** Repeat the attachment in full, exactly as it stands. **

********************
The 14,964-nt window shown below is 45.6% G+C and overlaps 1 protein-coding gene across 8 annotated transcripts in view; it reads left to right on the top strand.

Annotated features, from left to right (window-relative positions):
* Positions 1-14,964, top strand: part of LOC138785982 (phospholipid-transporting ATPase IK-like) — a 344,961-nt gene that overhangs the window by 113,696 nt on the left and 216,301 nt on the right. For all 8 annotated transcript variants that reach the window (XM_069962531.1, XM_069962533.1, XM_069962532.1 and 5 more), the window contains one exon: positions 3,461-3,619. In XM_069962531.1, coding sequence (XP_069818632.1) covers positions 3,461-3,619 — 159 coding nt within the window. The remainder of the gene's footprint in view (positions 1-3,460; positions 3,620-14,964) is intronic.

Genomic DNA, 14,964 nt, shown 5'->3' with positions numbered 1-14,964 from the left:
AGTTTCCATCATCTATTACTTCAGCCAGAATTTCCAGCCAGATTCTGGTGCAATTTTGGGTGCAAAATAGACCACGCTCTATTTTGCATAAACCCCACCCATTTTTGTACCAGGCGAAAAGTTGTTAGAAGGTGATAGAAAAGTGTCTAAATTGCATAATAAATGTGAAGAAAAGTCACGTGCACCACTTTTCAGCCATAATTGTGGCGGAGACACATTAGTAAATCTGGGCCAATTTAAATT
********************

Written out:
The 14,964-nt window shown below is 45.6% G+C and overlaps 1 protein-coding gene across 8 annotated transcripts in view; it reads left to right on the top strand.

Annotated features, from left to right (window-relative positions):
* Positions 1-14,964, top strand: part of LOC138785982 (phospholipid-transporting ATPase IK-like) — a 344,961-nt gene that overhangs the window by 113,696 nt on the left and 216,301 nt on the right. For all 8 annotated transcript variants that reach the window (XM_069962531.1, XM_069962533.1, XM_069962532.1 and 5 more), the window contains one exon: positions 3,461-3,619. In XM_069962531.1, coding sequence (XP_069818632.1) covers positions 3,461-3,619 — 159 coding nt within the window. The remainder of the gene's footprint in view (positions 1-3,460; positions 3,620-14,964) is intronic.

Genomic DNA, 14,964 nt, shown 5'->3' with positions numbered 1-14,964 from the left:
AGTTTCCATCATCTATTACTTCAGCCAGAATTTCCAGCCAGATTCTGGTGCAATTTTGGGTGCAAAATAGACCACGCTCTATTTTGCATAAACCCCACCCATTTTTGTACCAGGCGAAAAGTTGTTAGAAGGTGATAGAAAAGTGTCTAAATTGCATAATAAATGTGAAGAAAAGTCACGTGCACCACTTTTCAGCCATAATTGTGGCGGAGACACATTAGTAAATCTGGGCCAATTTAAATT